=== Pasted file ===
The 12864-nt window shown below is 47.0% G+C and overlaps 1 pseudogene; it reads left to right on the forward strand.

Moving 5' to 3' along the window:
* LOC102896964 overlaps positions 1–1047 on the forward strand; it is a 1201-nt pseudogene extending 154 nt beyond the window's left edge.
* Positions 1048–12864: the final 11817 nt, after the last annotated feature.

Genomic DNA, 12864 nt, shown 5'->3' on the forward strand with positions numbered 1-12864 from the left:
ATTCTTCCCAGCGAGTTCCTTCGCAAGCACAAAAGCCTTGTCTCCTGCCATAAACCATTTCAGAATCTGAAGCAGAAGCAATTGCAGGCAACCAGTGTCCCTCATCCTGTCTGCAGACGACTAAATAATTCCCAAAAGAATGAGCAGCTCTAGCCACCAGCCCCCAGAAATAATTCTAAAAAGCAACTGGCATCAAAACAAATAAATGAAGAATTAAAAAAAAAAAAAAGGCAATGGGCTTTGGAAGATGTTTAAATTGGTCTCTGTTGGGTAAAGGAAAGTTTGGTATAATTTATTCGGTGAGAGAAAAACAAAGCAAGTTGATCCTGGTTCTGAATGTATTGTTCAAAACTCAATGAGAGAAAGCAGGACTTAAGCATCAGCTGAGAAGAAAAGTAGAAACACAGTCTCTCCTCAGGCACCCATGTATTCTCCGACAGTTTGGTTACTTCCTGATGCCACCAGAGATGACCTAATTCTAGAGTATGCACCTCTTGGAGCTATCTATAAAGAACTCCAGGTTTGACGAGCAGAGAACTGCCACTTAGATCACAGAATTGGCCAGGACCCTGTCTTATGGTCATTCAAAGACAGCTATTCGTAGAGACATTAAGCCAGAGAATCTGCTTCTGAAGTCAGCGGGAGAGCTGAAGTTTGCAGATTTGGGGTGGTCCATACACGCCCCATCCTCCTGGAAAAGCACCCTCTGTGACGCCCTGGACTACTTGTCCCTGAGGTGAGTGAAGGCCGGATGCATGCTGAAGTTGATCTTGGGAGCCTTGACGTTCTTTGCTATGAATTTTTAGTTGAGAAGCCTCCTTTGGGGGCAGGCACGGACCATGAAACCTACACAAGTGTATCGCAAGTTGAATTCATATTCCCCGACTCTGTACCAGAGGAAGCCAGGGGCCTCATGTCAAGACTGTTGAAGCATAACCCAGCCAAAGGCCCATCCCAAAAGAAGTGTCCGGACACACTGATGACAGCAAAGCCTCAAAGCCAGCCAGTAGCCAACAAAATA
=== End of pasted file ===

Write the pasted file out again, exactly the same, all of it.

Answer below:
The 12864-nt window shown below is 47.0% G+C and overlaps 1 pseudogene; it reads left to right on the forward strand.

Moving 5' to 3' along the window:
* LOC102896964 overlaps positions 1–1047 on the forward strand; it is a 1201-nt pseudogene extending 154 nt beyond the window's left edge.
* Positions 1048–12864: the final 11817 nt, after the last annotated feature.

Genomic DNA, 12864 nt, shown 5'->3' on the forward strand with positions numbered 1-12864 from the left:
ATTCTTCCCAGCGAGTTCCTTCGCAAGCACAAAAGCCTTGTCTCCTGCCATAAACCATTTCAGAATCTGAAGCAGAAGCAATTGCAGGCAACCAGTGTCCCTCATCCTGTCTGCAGACGACTAAATAATTCCCAAAAGAATGAGCAGCTCTAGCCACCAGCCCCCAGAAATAATTCTAAAAAGCAACTGGCATCAAAACAAATAAATGAAGAATTAAAAAAAAAAAAAAGGCAATGGGCTTTGGAAGATGTTTAAATTGGTCTCTGTTGGGTAAAGGAAAGTTTGGTATAATTTATTCGGTGAGAGAAAAACAAAGCAAGTTGATCCTGGTTCTGAATGTATTGTTCAAAACTCAATGAGAGAAAGCAGGACTTAAGCATCAGCTGAGAAGAAAAGTAGAAACACAGTCTCTCCTCAGGCACCCATGTATTCTCCGACAGTTTGGTTACTTCCTGATGCCACCAGAGATGACCTAATTCTAGAGTATGCACCTCTTGGAGCTATCTATAAAGAACTCCAGGTTTGACGAGCAGAGAACTGCCACTTAGATCACAGAATTGGCCAGGACCCTGTCTTATGGTCATTCAAAGACAGCTATTCGTAGAGACATTAAGCCAGAGAATCTGCTTCTGAAGTCAGCGGGAGAGCTGAAGTTTGCAGATTTGGGGTGGTCCATACACGCCCCATCCTCCTGGAAAAGCACCCTCTGTGACGCCCTGGACTACTTGTCCCTGAGGTGAGTGAAGGCCGGATGCATGCTGAAGTTGATCTTGGGAGCCTTGACGTTCTTTGCTATGAATTTTTAGTTGAGAAGCCTCCTTTGGGGGCAGGCACGGACCATGAAACCTACACAAGTGTATCGCAAGTTGAATTCATATTCCCCGACTCTGTACCAGAGGAAGCCAGGGGCCTCATGTCAAGACTGTTGAAGCATAACCCAGCCAAAGGCCCATCCCAAAAGAAGTGTCCGGACACACTGATGACAGCAAAGCCTCAAAGCCAGCCAGTAGCCAACAAAATA